The No. 14-ranked Oklahoma Sooners ride into South Bend for a Saturday afternoon showdown (NBC, 3:30 p.m. ET) with the No. 22-ranked Notre Dame Fighting Irish at Notre Dame Stadium. After last season’s 30–13 Notre Dame upset of Oklahoma in Norman, this rematch has been circled on the calendar as OU looks to circle the wagons for a redemption win on the road.
While the Sooners are favored by 3-to-3.5 points, depending on the betting line, the Fighting Irish are far from the longshot 10-point underdogs they were in last year’s matchup. In fact, the Golden Domers have more than a few edges over Boomer Sooner. Here are five reasons Notre Dame will beat Oklahoma — again.
1. Fighting Fat Boys
Notre Dame’s defense is once again anchored by its pair of NFL-caliber monsters in the middle, senior nose tackle Louis Nix III and junior defensive end Stephon Tuitt. No team in the country boasts a more intimidating duo down low in the trenches. Nix, a.k.a. “Irish Chocolate,” weighs in at 6’2.5” and 342 pounds. Tuitt is a towering 6’6.5” and a svelte 312 pounds. But Nix and Tuitt aren’t just big; they’re athletic, efficient and play nasty with a mean streak.
“Defensively, (Notre Dame) is still very good and physical up front. Structurally sound and disciplined with how they play,” said Oklahoma coach Bob Stoops.
Last season, Nix, Tuitt and Co. engulfed the Sooners running game. Oklahoma ended with just 15 rushing yards on 24 carries, averaging an embarrassing 0.6 yards per carry in defeat. OU enters this year’s contest with the nation’s 16th-best running game, averaging 271.7 yards per game on the ground in wins over ULM (34–0), West Virginia (16–7) and Tulsa (51–20).
The Sooners O-line, led by All-America candidate center Gabe Ikard, must move Irish immovable mountains Nix and Tuitt in order to avoid last year’s disastrous results.
2. Wake Up the Echoes
Who: Notre Dame vs. Oklahoma
Where: Notre Dame Stadium, South Bend, Indiana
When: Saturday, Sept. 28, 2:30 PM (CT)
Notre Dame’s series history against Oklahoma is golden. The Fighting Irish have a 9–1 all-time record against the Sooners, including a victory in 1957 that ended OU’s 57-game winning streak.
The Irish have also won 10 consecutive games at Notre Dame Stadium with Touchdown Jesus watching over. This week, the faithful will be wearing the four-leaf clover green in a “Green Out” of the stadium.
“We will not be wearing green jerseys, but the Leprechaun Legion and the Kelly Cares Foundation will be giving out upwards of 40,000 pompoms,” said Notre Dame coach Brian Kelly. “It’s a ‘Green Out’ officially this weekend for Oklahoma.”
3. The Tommy Rees Experience
Sure, Fighting Irish fans were deflated when Everett Golson was suspended for the season. But senior quarterback Tommy Rees is a low-risk leader who provides the type of stability under center that Notre Dame will need to beat Oklahoma. He’s no Rick Mirer or Brady Quinn, but who is?
This season, Rees has thrown for 1,111 yards, eight TDs and two INTs, with both of his picks coming in the Irish’s only loss, at Michigan (41–30). He combined to throw six TDs and zero INTs in Notre Dame’s three wins — Temple (28–6), at Purdue (31–24) and Michigan State (17–13).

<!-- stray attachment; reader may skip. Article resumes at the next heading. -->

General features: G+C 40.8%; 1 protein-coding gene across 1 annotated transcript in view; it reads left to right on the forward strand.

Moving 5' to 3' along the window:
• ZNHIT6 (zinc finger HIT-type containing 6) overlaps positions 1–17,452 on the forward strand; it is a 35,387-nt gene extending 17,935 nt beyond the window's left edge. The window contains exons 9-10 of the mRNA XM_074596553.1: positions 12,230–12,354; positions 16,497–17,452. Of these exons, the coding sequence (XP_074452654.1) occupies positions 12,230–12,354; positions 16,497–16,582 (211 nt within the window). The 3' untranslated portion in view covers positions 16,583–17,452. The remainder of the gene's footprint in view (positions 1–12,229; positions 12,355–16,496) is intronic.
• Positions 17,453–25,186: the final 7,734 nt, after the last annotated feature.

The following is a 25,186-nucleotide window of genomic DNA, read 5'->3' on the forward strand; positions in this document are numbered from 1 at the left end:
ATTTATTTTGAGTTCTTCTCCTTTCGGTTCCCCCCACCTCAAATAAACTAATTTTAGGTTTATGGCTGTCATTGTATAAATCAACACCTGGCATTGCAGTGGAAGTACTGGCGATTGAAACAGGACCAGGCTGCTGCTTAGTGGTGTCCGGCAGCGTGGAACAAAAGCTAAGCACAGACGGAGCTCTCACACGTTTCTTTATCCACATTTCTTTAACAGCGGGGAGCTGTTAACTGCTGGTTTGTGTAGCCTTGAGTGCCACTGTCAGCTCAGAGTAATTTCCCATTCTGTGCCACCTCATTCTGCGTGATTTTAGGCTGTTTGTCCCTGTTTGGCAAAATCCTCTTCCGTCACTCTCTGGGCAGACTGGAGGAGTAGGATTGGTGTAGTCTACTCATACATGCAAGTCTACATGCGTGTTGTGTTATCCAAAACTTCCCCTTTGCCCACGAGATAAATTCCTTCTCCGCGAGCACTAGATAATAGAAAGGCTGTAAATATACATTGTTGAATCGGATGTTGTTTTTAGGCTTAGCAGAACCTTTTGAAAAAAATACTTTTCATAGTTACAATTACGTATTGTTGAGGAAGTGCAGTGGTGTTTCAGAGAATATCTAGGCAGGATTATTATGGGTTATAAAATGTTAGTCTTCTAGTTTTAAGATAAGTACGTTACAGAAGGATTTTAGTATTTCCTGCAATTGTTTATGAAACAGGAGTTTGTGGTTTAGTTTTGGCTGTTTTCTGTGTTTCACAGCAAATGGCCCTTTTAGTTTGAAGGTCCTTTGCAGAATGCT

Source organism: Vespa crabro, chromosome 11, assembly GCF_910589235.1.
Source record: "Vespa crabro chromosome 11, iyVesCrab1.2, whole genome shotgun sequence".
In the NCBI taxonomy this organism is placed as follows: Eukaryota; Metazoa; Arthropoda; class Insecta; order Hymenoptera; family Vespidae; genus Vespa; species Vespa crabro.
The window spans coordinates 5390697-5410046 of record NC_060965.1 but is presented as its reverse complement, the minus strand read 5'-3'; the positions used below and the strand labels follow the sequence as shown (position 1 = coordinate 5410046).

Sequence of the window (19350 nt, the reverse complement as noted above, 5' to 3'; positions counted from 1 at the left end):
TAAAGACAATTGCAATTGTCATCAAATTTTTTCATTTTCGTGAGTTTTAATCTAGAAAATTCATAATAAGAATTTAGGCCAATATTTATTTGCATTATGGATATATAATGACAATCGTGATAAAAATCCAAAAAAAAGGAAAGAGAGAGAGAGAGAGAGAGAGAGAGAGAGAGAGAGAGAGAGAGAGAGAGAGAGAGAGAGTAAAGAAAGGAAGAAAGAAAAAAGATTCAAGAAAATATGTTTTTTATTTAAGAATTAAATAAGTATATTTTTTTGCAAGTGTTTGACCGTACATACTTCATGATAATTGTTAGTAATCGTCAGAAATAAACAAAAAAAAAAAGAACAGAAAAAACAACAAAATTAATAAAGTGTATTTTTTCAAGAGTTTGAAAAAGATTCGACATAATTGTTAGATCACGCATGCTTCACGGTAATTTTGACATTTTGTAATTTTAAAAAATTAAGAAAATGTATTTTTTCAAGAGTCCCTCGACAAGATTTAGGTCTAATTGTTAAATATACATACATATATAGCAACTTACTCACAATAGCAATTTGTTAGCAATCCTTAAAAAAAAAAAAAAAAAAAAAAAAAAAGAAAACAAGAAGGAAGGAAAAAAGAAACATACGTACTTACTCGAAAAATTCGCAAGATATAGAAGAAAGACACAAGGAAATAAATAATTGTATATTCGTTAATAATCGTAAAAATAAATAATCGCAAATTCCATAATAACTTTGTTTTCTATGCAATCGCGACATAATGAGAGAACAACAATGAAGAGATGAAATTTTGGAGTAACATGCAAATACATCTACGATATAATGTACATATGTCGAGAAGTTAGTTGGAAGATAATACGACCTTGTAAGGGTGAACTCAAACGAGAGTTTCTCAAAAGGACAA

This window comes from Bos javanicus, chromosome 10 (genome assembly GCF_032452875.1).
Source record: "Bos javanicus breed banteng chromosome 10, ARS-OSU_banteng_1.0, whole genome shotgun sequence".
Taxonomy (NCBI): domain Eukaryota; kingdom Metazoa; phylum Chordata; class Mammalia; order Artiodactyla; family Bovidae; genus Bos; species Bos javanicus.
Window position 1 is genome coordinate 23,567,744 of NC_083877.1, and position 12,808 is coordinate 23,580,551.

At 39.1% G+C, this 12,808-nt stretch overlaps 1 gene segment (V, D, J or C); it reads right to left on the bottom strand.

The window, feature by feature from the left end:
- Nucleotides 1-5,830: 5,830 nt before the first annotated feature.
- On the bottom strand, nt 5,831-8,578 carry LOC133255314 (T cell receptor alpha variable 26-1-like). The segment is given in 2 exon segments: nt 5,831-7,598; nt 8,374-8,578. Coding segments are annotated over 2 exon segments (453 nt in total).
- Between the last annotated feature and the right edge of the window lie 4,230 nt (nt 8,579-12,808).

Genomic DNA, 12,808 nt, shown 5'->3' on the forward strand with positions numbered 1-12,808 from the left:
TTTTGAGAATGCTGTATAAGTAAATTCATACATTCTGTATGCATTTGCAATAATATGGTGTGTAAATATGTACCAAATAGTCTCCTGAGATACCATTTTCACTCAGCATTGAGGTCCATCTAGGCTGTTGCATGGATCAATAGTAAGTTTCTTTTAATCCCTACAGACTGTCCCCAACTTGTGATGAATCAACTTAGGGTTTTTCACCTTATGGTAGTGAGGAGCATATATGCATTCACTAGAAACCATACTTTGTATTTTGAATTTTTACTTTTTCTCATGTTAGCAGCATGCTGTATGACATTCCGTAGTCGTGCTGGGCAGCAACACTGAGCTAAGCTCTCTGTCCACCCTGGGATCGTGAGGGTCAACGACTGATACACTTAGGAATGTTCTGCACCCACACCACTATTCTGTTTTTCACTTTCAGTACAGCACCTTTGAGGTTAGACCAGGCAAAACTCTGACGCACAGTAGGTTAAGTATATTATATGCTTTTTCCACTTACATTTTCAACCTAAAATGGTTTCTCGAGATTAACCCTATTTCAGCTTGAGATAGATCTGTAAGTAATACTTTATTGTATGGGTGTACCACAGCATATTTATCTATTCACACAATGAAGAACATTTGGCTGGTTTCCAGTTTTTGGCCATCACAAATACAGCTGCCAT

Rees is 17–5 as a starter at ND, with wins over USC, Miami, Utah, Navy, Pittsburgh, Maryland, Boston College and Purdue under his belt. His counterpart, Oklahoma’s Blake Bell, was Bob Stoops’ second choice after losing a quarterback competition to Trevor Knight. Injury has thrown the goal line gimmick known as the “Belldozer” into the fire. Bell is 1–0 as a starter at OU and has never made a start on the road.
Who ya got? The veteran resumé or the road rookie?
4. Mike Stoops’ 3-3-5 Defense
Bob’s little brother Mike is back at helm of the Sooners stop-unit, in his second year of his second stint with the program. And the former Arizona head coach has gone all mad scientist this season, switching the OU base defense from a 4-3 to a 3-3-5.
“They’ve gone to a 3-3-5 defensive structure, whereas they were a four down (lineman) team last year. You’d have to ask them why,” said Kelly. “If I was to guess, it’s to probably handle a lot of the spread offenses in the Big 12.”
That is a logical assumption, since Oklahoma allowed an average of 43 points per game against speedy spreads Baylor, West Virginia, Oklahoma State and Texas A&M last year. But Notre Dame does not want to spread the field. Kelly’s philosophy is predicated on ground-and-pound, protect the football and then win a close call in the end. The Irish are 10–1 in their last 11 games decided by a touchdown or less.
5. Big Game Bob
Bob Stoops has been rumored for the Notre Dame job before. As a Midwestern Catholic BCS national champion, he checks all the boxes. But he’s only coached one game at Notre Dame, a 34–30 loss to the Irish in 1999. In his fourth game as the coach at OU, Stoops’ Sooners let a 16-point lead slip away, allowing 20 unanswered points in the first defeat of his head-coaching career.
Stoops has come a long way since then, with eight Big 12 titles and raising BCS crystal over 14 seasons. But he has lost his spark in big games. Over the past four seasons, the Sooners are 13–9 against ranked opponents, with four other upset losses against unranked teams. Take Texas out of the equation and OU’s senior class carries a mediocre 10–9 record vs. Top 25 teams.
Oklahoma may be the favorite at Notre Dame, but winning on the road in a hostile environment with an inexperienced quarterback, limited running game and completely new defensive scheme won’t be easy.
“How could going to Notre Dame be easy?” said Stoops. “At the end of the day, that’s ridiculous. They’re an incredibly great, physical football team. Great quarterback play. Tough and good. It’ll be a huge challenge.”